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Businesses get guidance on expanding outdoor options for gyms, churches, some salon services in San Diego

This order will allow over 4,000 businesses that traditionally have operated indoors to remain open by moving safely outdoors.

SAN DIEGO — Thousands of businesses in San Diego and across California were given guidance on how to safely reopen their businesses outdoors Monday.

Gov. Gavin Newsom announced hair salons, barbershops and nail salons can provide services outdoors, subject to limitations. The decision ended a week of confusion after the state Board of Barbering and Cosmetology claimed last week services may only be performed indoors.

“We worked through that over the last few days and those new guidelines are up [on the state website] and that provides some more clarity. If we need to provide even more we’ll get good feedback,” said Newsom.

The governor said it took time to figure out how to handle environmental laws because of the chemicals often used in personal care businesses but did not elaborate. The state did not provide a list of specific services that can be performed outside.

“Salons and barbershops should not perform a service that would require a customer to have to enter the establishment,” says the guidance published online.

The state also required county public health officers to approve outdoor services. Wilma Wooten, M.D., M.P.H. said San Diego County has always accepted state guidance and would implement it accordingly.

“We are really trying to walk the balance between allowing businesses to operate as well as keeping the public safe,” said Wooten.

Some cities also have restrictions on what services can be performed outdoors. San Diego Mayor Kevin Faulconer signed an executive order on Monday to potentially allow more than 4,000 businesses that traditionally have operated indoors to remain open by moving safely outdoors.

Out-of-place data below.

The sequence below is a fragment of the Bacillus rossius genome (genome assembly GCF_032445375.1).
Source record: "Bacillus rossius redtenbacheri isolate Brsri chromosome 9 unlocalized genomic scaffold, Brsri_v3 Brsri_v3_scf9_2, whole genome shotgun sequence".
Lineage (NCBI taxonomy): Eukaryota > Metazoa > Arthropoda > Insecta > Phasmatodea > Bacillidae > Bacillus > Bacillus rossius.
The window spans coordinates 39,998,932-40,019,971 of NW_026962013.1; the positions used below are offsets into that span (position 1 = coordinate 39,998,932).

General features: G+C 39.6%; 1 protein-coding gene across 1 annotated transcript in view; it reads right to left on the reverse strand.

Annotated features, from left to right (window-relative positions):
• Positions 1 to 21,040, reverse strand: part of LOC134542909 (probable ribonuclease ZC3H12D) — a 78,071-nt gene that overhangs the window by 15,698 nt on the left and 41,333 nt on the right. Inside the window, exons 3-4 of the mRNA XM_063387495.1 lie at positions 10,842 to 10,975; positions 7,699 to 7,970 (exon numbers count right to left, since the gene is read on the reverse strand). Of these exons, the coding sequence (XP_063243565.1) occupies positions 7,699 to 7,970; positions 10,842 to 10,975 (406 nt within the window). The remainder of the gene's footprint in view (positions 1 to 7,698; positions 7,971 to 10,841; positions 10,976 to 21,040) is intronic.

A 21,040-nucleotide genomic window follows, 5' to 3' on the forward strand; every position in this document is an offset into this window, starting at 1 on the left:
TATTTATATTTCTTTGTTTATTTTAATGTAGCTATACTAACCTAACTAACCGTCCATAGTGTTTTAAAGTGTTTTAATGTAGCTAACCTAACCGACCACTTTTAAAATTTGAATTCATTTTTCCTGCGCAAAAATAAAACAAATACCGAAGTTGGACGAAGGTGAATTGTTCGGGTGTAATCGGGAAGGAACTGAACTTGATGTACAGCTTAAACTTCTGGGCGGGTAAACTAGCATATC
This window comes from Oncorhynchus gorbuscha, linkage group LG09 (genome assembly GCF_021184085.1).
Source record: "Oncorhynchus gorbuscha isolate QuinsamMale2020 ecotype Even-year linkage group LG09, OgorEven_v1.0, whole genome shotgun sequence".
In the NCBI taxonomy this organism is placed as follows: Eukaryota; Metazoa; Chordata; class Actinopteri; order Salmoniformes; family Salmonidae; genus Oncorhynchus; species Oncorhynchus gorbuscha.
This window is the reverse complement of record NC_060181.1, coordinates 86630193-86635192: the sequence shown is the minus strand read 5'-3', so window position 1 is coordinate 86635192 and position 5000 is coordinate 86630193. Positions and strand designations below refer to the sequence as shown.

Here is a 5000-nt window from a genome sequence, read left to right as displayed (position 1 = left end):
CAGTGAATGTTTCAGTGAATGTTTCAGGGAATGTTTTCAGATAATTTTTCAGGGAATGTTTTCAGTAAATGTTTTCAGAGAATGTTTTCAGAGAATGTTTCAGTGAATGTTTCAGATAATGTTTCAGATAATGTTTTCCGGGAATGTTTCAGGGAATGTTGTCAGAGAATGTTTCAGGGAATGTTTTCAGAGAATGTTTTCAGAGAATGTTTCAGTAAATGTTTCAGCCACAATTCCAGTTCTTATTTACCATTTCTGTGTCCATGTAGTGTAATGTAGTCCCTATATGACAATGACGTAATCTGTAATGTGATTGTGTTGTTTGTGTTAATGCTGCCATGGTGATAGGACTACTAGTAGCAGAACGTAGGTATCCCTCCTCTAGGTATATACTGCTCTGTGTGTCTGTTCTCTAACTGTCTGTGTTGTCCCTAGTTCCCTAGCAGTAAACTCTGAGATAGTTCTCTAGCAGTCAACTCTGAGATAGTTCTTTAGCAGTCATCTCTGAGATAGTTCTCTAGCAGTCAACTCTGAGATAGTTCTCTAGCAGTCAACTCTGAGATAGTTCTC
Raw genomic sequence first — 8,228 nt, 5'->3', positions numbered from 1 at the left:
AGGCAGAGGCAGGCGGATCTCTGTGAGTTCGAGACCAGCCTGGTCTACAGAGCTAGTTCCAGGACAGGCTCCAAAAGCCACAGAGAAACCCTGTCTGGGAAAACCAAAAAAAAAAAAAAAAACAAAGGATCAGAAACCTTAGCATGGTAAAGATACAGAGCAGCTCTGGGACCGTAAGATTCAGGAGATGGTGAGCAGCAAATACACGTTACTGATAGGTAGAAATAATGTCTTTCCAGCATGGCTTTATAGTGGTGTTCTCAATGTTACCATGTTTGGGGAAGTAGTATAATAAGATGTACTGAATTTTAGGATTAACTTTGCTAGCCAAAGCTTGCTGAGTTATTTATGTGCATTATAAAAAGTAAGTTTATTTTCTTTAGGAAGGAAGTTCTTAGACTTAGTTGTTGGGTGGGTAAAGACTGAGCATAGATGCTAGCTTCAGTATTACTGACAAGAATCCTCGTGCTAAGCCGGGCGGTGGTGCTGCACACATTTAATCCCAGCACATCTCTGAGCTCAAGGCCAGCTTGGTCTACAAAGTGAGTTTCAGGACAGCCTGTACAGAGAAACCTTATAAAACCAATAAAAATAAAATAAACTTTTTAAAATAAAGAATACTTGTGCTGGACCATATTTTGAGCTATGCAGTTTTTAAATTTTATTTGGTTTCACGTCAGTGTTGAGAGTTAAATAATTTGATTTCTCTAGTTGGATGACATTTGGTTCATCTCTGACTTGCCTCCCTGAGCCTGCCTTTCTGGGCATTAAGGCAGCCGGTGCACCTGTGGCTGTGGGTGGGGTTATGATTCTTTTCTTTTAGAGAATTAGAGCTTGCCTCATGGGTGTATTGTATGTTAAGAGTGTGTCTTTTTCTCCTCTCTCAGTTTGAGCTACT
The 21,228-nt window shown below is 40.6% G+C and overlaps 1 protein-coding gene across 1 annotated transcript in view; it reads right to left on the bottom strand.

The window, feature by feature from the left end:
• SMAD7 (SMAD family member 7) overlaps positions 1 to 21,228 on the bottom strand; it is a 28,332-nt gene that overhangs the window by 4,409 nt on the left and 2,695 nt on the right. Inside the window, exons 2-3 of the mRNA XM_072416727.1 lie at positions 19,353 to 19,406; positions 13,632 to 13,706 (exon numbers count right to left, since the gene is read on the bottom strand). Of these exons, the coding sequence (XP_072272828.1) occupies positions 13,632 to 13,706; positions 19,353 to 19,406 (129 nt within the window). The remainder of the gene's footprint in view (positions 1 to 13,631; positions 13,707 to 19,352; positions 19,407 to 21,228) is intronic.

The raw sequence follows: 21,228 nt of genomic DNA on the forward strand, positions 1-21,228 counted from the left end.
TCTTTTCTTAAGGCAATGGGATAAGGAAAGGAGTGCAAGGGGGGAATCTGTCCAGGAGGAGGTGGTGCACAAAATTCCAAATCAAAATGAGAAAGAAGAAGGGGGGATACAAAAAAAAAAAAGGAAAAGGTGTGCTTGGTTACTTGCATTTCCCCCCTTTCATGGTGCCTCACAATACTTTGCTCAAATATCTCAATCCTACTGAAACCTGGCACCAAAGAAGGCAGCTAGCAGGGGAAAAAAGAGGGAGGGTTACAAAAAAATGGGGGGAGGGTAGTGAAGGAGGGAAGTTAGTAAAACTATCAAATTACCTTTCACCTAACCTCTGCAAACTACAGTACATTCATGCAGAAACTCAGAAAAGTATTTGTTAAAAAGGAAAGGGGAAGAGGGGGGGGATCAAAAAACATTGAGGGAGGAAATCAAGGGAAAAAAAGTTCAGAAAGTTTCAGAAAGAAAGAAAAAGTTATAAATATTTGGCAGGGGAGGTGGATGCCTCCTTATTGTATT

Gyms and churches are all expected to be allowed to expand into private outdoor parking lots. Monday’s action by the mayor will be followed in the next few weeks by an ordinance further expanding outdoor options for those businesses to include sidewalks and on-street parking, pending a San Diego City Council vote.

“Right now we need to give our small businesses every tool possible to get through this difficult time or they might shut down for good,” Mayor Faulconer said during the announcement. “By allowing more and more businesses to operate outdoors, we are delivering solutions to help San Diego’s small businesses get to the other side of this pandemic while putting thousands of San Diegans back to work safely and responsibly with proper physical distancing.”

This will allow business sectors that have recently been closed for a second time to reopen in the new setting.  Public health officials have continually promoted outdoor settings and social distancing as two important ways to help slow the spread of COVID-19.

Mayor Faulconer was joined by San Diego City Councilmember Chris Cate to highlight a local community gym for the announcement on Monday.  They will use this example of how a business can successfully operate outdoors in a private parking lot.

Here’s what the mayor’s executive order will do:

Limits enforcement of parking regulations for the following businesses so they can operate in private parking lots:

  • Personal services: hair salons, barbershops, nail salons
  • Gyms, physical fitness centers, and instructional studios
  • Places of religious assembly

Limits enforcement of the San Diego Municipal Code for the above-mentioned industries so they can operate outdoors in the City of San Diego

See below for commonly asked COVID-19 questions and answers:

When can my San Diego hair salon/barbershop/nail salon reopen outside?

The new guidance was issued on July 20. Some cities may have to adjust ordinances to permit them to reopen. Not every business may be able to operate outdoors, despite having permission to do so.

Can I still get a permanent, highlights or other services in San Diego?

It depends on the set-up where you get your hair done. While the guidance allows these businesses to reopen outside, they cannot perform services that would require a customer to go inside. This could present a challenge because of a lack of sinks or other equipment that is not approved for outdoor use.

Further, the state and some municipalities have restrictions on chemicals that can be used outside. Environmental and hygiene laws are still in place.

What exactly is an outdoor setting? Can I use a canopy?

“Outdoor operations may be conducted under a tent, canopy, or other sun shelter as long as no more than one side is closed, allowing sufficient outdoor air movement” says guidance issued by the state.

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